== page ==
**Spoilers ahead. Do not read if you have not finished season two of Cinemax’s “The Knick.”**
If you’re not watching Cinemax’s “The Knick” you need to stop what you’re doing and rectify that now. It’s unlike anything else on TV and the kinetic medical drama set in New York in the 1900s is perhaps the most cinematic show currently on the small screen. As director Steven Soderbergh said in our recent lengthy interview, the cable channel costs about as much as a New York latte a month (and you can opt in and out whenever you want).
In mid-December season two of “The Knick” came to a close in rather shocking fashion. In an unexpected turn of events, the lead surgeon on the show, the brilliant but drug-addicted John Thackery (Clive Owen) died, the victim of his own hubris, impatience, and becoming-unhinged sanity. It effectively closed the book on show…or so it seemed. But in our interview, Soderbergh revealed that “The Knick” would continue for two more seasons if everything went according to plan (Cinemax is in negotiations with the filmmakers for season 3) and that Thackery’s death was planned out from the very beginning. But how could the show continue without its lead character? I suggested some possibilities — changing the era or changing the city — and Soderbergh said all ideas were basically a possibility and he’s open to discussion.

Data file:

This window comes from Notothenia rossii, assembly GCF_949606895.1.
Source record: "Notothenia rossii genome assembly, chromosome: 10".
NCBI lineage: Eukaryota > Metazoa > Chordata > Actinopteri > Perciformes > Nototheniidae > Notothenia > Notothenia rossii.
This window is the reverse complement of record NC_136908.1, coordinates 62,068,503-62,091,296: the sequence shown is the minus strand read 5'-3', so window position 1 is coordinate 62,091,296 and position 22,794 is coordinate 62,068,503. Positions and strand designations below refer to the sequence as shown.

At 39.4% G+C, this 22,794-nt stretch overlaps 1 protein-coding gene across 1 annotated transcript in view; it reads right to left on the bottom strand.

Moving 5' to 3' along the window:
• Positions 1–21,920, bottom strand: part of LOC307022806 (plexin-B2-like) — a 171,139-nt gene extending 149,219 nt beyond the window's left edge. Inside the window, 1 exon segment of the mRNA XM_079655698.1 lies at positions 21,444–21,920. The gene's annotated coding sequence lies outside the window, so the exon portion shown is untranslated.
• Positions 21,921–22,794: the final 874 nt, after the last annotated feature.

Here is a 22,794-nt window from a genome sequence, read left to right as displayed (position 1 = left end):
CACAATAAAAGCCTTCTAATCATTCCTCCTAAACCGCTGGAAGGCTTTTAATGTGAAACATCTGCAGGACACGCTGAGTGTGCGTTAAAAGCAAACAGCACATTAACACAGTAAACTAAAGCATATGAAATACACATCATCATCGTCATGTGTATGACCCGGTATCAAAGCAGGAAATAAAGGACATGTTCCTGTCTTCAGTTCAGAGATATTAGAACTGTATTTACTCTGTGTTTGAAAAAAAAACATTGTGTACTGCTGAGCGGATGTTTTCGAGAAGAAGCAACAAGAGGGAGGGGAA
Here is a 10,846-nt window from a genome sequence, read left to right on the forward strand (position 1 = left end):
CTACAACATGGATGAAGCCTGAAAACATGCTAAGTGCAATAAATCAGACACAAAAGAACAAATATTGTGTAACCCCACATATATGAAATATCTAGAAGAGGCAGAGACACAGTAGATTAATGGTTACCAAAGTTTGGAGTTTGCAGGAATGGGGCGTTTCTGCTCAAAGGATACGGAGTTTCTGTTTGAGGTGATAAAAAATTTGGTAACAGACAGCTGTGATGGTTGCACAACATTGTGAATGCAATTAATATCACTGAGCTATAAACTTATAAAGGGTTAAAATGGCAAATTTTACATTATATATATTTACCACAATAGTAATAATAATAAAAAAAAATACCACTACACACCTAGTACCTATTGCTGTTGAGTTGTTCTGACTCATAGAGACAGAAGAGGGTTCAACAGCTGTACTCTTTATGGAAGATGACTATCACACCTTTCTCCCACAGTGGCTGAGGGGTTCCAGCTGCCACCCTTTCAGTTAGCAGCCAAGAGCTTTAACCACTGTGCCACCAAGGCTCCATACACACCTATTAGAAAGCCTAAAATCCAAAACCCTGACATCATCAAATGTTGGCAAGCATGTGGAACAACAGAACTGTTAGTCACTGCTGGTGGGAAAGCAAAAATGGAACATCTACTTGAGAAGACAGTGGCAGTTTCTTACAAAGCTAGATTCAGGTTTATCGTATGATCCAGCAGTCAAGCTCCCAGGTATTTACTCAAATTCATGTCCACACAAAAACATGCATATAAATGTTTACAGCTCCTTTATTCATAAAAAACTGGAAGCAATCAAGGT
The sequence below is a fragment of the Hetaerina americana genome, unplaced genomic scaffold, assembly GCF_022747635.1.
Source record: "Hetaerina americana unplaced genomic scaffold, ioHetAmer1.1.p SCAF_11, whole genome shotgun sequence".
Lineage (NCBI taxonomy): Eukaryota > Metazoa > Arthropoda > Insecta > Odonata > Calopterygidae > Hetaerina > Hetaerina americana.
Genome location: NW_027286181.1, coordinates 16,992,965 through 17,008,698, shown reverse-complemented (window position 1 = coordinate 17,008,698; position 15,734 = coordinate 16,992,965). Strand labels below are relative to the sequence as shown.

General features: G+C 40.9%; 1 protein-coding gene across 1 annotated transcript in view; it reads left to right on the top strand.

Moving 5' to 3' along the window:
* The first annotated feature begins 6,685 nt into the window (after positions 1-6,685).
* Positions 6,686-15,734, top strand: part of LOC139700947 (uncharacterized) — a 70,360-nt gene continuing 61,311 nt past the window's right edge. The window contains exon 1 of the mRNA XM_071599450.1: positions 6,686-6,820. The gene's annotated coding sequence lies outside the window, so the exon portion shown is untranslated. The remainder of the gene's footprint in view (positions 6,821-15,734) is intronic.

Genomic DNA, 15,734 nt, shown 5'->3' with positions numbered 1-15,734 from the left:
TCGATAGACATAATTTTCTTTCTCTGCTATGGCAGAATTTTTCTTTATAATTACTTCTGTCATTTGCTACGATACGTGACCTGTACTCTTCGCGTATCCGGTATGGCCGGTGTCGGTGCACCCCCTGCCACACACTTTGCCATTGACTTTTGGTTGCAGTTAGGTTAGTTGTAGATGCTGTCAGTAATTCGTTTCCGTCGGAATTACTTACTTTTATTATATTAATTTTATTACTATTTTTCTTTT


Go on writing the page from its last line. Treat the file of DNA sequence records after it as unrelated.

During the Television Critics Association event currently happening in Los Angeles, Soderbergh gave Variety some minor updates on what he laid out in our interview. “It was always conceived in two-year chunks,” he said. “The writers met yesterday to talk about what year three and four would look like — when would it take place, who are the characters. We always imagined every two years we would annihilate what came before and start over. And that’s what we’re doing now.”
Soderbergh said that the door is even open for Clive Owen to come back, as they could reset time or do some kind of prequel. “I don’t know yet,” Soderbergh said. “There’s been a lot of discussion about if we switch time periods can we still bring back the cast but have them play other people. Everything’s on the table.”
“I always thought of it as a six-year thing if we were allowed to continue,” he explained. “I hope we can figure it out. I hope we come up with something that I look at it and go, OK, I want to spend another two years of my life on that. Because that’s really the question. It’s an intense experience — rewarding, but I want to make sure we want to keep the bar at the same height or higher.”
Meanwhile, as an added bonus, here’s this great Talkhouse piece by director Barry Jenkins (“Medicine For Melancholy”), a colleague of Soderbergh’s, about season two of “The Knick” that you should definitely give a read. He calls “The Knick,” “the best show on television.” As for the future, Soderbergh said he would hand off the reins of season three and four to new directors, much like the way he handpicked Lodge Kerrigan and Amy Seimetz to direct the TV version of his movie “The Girlfriend Experience,” which debuts in April on Starz. If I were a betting man, I would at least put Jenkins on my shortlist.